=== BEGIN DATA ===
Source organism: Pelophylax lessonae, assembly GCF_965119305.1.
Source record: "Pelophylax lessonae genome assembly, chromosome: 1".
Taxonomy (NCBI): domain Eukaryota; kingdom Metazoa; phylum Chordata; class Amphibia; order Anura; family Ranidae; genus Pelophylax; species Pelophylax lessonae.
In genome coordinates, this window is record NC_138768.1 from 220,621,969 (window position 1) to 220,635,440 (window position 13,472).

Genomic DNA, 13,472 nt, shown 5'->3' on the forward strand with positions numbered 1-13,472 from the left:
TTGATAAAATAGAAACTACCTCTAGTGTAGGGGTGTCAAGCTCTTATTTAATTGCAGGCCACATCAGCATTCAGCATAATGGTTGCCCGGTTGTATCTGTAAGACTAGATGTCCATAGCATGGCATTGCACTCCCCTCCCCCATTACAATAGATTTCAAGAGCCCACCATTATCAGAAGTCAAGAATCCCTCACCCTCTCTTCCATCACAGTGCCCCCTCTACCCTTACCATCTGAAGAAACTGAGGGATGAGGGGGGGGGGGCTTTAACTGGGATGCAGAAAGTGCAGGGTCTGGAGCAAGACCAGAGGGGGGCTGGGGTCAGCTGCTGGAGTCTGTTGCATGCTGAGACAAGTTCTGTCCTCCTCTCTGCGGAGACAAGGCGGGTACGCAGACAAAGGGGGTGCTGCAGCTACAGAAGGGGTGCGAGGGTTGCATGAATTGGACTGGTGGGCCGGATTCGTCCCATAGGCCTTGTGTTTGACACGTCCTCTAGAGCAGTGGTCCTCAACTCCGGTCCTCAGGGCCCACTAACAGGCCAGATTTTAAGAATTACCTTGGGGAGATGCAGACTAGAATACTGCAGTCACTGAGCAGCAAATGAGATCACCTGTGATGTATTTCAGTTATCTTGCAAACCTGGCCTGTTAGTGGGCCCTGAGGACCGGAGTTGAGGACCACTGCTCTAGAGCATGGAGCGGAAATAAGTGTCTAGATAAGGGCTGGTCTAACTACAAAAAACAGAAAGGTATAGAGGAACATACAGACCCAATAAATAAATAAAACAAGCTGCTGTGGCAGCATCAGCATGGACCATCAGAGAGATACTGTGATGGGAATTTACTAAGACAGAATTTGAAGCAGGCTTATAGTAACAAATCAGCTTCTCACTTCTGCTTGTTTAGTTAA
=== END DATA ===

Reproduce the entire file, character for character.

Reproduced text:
Source organism: Pelophylax lessonae, assembly GCF_965119305.1.
Source record: "Pelophylax lessonae genome assembly, chromosome: 1".
Taxonomy (NCBI): domain Eukaryota; kingdom Metazoa; phylum Chordata; class Amphibia; order Anura; family Ranidae; genus Pelophylax; species Pelophylax lessonae.
In genome coordinates, this window is record NC_138768.1 from 220,621,969 (window position 1) to 220,635,440 (window position 13,472).

Genomic DNA, 13,472 nt, shown 5'->3' on the forward strand with positions numbered 1-13,472 from the left:
TTGATAAAATAGAAACTACCTCTAGTGTAGGGGTGTCAAGCTCTTATTTAATTGCAGGCCACATCAGCATTCAGCATAATGGTTGCCCGGTTGTATCTGTAAGACTAGATGTCCATAGCATGGCATTGCACTCCCCTCCCCCATTACAATAGATTTCAAGAGCCCACCATTATCAGAAGTCAAGAATCCCTCACCCTCTCTTCCATCACAGTGCCCCCTCTACCCTTACCATCTGAAGAAACTGAGGGATGAGGGGGGGGGGGCTTTAACTGGGATGCAGAAAGTGCAGGGTCTGGAGCAAGACCAGAGGGGGGCTGGGGTCAGCTGCTGGAGTCTGTTGCATGCTGAGACAAGTTCTGTCCTCCTCTCTGCGGAGACAAGGCGGGTACGCAGACAAAGGGGGTGCTGCAGCTACAGAAGGGGTGCGAGGGTTGCATGAATTGGACTGGTGGGCCGGATTCGTCCCATAGGCCTTGTGTTTGACACGTCCTCTAGAGCAGTGGTCCTCAACTCCGGTCCTCAGGGCCCACTAACAGGCCAGATTTTAAGAATTACCTTGGGGAGATGCAGACTAGAATACTGCAGTCACTGAGCAGCAAATGAGATCACCTGTGATGTATTTCAGTTATCTTGCAAACCTGGCCTGTTAGTGGGCCCTGAGGACCGGAGTTGAGGACCACTGCTCTAGAGCATGGAGCGGAAATAAGTGTCTAGATAAGGGCTGGTCTAACTACAAAAAACAGAAAGGTATAGAGGAACATACAGACCCAATAAATAAATAAAACAAGCTGCTGTGGCAGCATCAGCATGGACCATCAGAGAGATACTGTGATGGGAATTTACTAAGACAGAATTTGAAGCAGGCTTATAGTAACAAATCAGCTTCTCACTTCTGCTTGTTTAGTTAA